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WYSO Weekend: June 24, 2018

WYSO Weekend

Data indicates that the Dayton area has some of the highest rates of infant mortality in the country. Health officials say the problem is often related to premature birth and low birth weight. Now, in an effort to bring infant mortality rates down, the Dayton Police Department is joining forces with a home visiting program for families with newborns and young children.

 

 

Dayton Police have partnered with the Help Me Grow Brighter Futures program run by the Greater Dayton Area Hospital Association (GDAHA). It’s part of a statewide program to offer pre- and postnatal health services for high-risk families with infants and toddlers. In this interview, Major Wendy Stiver with the Dayton Police Department says their involvement in the program made sense once she looked at local infant mortality data for a three-year period.

 

Ohio is located within one day’s drive of more than half the country’s population. This fact is often touted by development officials looking to boost the state’s economic profile. It’s also a favorite talking point among many Miami Valley business leaders. They say the proximity to interstate highways gives Dayton an edge in attracting investment. In today’s installment of our Scratch innovation series, WYSOs Jess Mador takes us inside one company where Dayton’s location is key to the bottom line.

 

This week was Juneteenth, a national holiday celebrating African American independence. Members from Dayton’s Wesley Community Center celebrated Juneteenth last weekend with an emphasis on voting. WYSO’s Sheila Ragavendran has more on the process of achieving freedom in America.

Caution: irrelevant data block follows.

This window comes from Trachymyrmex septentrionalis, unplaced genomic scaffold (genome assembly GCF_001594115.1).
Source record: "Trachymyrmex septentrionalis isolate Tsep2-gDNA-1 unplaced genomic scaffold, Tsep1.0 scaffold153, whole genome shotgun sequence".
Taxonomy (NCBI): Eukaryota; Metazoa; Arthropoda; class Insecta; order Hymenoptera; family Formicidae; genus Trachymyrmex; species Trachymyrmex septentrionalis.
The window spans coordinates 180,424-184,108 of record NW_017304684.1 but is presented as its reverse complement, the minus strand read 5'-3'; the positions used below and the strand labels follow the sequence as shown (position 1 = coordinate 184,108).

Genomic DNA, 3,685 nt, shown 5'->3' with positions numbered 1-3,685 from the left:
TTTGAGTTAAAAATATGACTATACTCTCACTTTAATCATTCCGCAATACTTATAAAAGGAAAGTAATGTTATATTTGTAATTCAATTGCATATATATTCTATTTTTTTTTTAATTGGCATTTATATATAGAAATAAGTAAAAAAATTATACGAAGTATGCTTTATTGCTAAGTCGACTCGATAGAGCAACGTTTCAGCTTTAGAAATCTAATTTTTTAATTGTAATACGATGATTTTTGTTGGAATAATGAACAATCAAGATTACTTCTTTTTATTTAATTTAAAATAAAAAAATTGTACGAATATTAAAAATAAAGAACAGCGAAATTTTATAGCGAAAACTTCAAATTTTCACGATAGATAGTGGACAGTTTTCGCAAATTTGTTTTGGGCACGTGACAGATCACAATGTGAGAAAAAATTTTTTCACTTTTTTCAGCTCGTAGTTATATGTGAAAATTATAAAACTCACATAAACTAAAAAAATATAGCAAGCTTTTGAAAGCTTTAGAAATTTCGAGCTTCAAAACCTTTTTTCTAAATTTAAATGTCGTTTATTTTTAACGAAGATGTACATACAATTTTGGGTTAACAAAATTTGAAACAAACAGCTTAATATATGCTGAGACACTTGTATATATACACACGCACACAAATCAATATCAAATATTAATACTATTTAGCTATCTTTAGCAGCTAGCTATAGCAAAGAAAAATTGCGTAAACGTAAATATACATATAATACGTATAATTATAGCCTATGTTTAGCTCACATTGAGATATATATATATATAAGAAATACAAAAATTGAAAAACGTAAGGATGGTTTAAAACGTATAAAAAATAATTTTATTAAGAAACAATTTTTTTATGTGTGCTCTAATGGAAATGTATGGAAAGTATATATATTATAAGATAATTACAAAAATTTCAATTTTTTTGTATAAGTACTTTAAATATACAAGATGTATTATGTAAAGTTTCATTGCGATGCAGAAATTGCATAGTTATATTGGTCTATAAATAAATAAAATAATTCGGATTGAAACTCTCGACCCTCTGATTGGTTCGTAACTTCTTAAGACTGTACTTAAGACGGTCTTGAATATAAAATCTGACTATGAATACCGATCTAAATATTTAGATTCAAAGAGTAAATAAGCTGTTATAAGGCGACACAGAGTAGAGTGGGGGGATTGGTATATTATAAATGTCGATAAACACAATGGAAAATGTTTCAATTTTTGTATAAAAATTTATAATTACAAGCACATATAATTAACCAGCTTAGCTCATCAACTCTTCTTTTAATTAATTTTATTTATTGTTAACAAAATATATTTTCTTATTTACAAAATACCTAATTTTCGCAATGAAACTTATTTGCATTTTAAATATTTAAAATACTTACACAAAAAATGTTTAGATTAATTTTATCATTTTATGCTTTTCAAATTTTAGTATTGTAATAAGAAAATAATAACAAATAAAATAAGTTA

This week on Senior Voices, Bertha Harris remembers a vibrant downtown Dayton, and working at the historic Biltmore Hotel. Located at First and Main, the Biltmore was one of the most well-known hotels in the country before it converted to senior apartments in 1981. More recently, Bertha’s strong family ties helped her through a life-changing experience. She shared her memories with Dayton Metro Library interviewer and project liaison, Janine Kinnison.

 

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Jerry Kenney was introduced to WYSO by a friend and within a year of first tuning in became an avid listener and supporter. He began volunteering at the station in 1991 and began hosting Alpha Rhythms in February of 1992. Jerry joined the WYSO staff in 2007 as a host of All Things Considered and soon transitioned into hosting Morning Edition. In addition to now hosting All Things Considered, Jerry is the host and producer of WYSO Weekend, WYSO's weekly news and arts magazine. He has also produced several radio dramas for WYSO in collaboration with local theater companies. Jerry has won several Ohio AP awards as well as an award from PRINDI for his work with the WYSO news department. Jerry says that the best part of his job is being able to talk to people in the community and share their experiences with WYSO listeners.